No one left behind: has the pursuit of FP2020’s 120 million additional users goal left some women behind?

Article by Shiza Farid, Jason Bremner (Senior Director, Data & Performance Management at FP2030), and Emma Anderson

In 2012 at the London Summit on Family Planning, key family planning partners came together to reinvigorate the family planning movement and accelerate progress toward universal access to family planning. The summit led to the creation of the Family Planning 2020 partnership (FP2020) with the aim of improving access to voluntary family planning information and services and enable 120 million additional women to use modern contraceptives in 69 focus countries by 2020. Many in the family planning community welcomed the new commitments of aid from donors, new commitments by country governments, and the push to bolster family planning as a development priority; however, there were also concerns about the focus on numbers of contraceptive users and a global goal1,2. Advocates pointed toward family planning’s past experiences of coercion and targets, warning that the FP2020 goal could lead to a focus on numbers and prioritization of easier to reach populations.

Background: An important question is whether the FP2020’s “120 million additional users” goal exacerbated inequities and led to a prioritization of populations within countries where substantial gains towards the goal could be made. We examine FP2020 country data and policies for signs of inequity in gains in modern contraceptive prevalence (MCP) and in the focus of family planning programs and policies.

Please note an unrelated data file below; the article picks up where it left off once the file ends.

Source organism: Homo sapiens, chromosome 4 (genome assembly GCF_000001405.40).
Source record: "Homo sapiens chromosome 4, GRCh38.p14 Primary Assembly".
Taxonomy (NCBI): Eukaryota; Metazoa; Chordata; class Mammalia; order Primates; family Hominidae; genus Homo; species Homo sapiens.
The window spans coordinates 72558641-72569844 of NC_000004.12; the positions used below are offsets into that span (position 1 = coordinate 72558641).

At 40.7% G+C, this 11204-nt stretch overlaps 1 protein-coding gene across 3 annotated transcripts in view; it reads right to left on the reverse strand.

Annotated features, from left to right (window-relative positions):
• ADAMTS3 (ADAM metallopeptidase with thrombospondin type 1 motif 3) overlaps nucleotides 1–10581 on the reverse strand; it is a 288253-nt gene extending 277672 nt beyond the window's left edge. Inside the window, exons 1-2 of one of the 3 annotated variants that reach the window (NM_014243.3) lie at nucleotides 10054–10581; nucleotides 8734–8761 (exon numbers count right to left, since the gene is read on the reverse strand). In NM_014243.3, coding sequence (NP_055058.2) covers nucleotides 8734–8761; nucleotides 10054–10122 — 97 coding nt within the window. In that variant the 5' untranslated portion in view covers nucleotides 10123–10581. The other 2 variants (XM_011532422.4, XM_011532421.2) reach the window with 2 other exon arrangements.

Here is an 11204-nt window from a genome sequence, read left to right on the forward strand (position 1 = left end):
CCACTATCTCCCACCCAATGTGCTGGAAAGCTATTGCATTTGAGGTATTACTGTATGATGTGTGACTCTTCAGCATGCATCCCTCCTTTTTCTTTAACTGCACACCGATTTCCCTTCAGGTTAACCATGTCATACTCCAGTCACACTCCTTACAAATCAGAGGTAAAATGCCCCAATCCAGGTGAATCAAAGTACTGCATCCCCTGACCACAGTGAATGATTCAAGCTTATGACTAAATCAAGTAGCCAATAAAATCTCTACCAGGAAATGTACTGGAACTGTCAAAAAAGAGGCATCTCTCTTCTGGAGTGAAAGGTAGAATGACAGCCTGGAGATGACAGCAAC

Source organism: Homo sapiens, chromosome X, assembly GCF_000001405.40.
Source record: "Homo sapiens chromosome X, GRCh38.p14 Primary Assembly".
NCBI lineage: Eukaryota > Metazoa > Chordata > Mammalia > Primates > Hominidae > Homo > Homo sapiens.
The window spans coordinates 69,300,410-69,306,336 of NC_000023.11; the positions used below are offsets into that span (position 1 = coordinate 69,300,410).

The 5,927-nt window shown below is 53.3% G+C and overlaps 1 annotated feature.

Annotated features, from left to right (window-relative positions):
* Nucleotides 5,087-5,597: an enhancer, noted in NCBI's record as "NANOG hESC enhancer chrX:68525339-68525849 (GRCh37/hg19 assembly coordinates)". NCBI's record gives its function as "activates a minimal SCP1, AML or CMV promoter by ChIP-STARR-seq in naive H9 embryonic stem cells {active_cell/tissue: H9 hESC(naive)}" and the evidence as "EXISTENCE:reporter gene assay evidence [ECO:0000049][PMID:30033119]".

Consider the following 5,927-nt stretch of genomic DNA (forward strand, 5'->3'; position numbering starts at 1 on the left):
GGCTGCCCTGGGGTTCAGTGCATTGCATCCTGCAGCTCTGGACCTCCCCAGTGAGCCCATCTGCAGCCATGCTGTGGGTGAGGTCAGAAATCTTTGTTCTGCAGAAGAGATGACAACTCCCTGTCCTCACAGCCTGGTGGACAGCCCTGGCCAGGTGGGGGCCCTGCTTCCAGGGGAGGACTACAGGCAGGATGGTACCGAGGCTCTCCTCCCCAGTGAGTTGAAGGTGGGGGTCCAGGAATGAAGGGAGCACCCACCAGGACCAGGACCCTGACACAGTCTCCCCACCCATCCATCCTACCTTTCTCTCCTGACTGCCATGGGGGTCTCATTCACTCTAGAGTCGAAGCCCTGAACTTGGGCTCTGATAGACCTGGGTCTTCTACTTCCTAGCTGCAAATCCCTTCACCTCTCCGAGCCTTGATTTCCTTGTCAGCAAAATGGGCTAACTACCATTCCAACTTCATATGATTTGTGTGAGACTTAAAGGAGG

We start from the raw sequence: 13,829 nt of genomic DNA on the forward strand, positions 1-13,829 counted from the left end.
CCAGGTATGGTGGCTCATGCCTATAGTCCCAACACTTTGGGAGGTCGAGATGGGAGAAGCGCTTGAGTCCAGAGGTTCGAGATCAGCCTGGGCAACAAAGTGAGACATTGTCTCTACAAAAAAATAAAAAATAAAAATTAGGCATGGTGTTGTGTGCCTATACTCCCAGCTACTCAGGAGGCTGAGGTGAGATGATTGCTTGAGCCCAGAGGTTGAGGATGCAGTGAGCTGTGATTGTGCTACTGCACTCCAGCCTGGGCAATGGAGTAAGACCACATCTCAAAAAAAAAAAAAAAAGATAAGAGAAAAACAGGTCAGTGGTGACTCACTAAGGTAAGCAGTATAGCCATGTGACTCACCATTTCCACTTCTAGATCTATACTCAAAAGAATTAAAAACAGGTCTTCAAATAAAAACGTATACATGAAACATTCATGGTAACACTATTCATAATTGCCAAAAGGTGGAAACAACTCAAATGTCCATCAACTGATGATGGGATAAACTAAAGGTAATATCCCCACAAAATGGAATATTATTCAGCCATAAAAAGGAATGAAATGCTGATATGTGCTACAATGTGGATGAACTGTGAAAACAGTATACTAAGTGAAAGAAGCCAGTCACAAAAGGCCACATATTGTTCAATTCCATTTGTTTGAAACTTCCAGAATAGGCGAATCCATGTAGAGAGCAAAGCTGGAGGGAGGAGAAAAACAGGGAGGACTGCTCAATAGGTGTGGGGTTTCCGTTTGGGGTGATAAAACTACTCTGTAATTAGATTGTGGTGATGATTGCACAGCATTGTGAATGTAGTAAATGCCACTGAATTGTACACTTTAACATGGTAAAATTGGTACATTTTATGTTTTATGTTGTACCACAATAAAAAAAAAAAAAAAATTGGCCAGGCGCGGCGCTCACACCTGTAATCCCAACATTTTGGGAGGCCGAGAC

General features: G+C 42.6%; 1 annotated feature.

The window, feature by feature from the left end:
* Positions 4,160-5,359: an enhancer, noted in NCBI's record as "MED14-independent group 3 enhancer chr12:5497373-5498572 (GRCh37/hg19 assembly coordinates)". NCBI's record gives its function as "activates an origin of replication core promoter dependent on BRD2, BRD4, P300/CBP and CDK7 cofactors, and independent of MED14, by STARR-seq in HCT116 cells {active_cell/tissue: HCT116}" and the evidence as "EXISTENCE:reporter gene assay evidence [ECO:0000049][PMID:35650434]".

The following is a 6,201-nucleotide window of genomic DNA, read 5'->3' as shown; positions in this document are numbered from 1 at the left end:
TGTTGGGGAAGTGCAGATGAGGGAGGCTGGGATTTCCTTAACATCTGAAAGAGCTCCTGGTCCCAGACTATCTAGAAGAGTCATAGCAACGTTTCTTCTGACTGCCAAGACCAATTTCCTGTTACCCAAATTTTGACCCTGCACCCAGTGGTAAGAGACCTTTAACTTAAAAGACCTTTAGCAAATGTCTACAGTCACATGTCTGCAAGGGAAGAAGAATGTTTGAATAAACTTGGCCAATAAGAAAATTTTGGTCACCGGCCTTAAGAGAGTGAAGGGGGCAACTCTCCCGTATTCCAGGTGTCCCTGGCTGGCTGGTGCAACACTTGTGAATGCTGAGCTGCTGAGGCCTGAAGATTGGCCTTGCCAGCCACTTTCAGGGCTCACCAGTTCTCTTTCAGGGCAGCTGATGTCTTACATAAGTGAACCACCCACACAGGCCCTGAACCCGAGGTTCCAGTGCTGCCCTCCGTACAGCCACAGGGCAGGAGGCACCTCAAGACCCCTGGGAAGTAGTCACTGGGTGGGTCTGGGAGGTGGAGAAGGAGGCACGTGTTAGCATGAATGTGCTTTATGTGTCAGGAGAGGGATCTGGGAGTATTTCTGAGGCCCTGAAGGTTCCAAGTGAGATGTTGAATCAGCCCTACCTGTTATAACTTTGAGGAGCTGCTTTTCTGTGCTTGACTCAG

Methods: We selected 11 countries (Bangladesh, Burundi, Ethiopia, Haiti, Malawi, Mali, Nepal, Pakistan, Senegal, Sierra Leone, Uganda, and Zimbabwe) to conduct a bivariate analysis. We evaluated if MCP growth had been equitable by assessing MCP between two surveys stratified by residence, levels of education, age groups, marital status, and wealth.

Results: In most countries, MCP increased among rural women and in seven African countries these gains were significant. In six countries, MCP gains were significant both among women with no education and in the lowest wealth group. MCP gains among young women aged 15-19 and 20-24 were seen in four African countries: Malawi, Senegal, Sierra Leone, and Uganda.

Conclusions: Our findings suggest that between two surveys since 2010 many countries saw MCP gains across different dimensions of equity and do not suggest a focus on expanded coverage at the expense of equity. As the family planning community begins to look ahead to the next partnership, this analysis can help inform the emerging FP2030 framework, which includes equity as a guiding principle.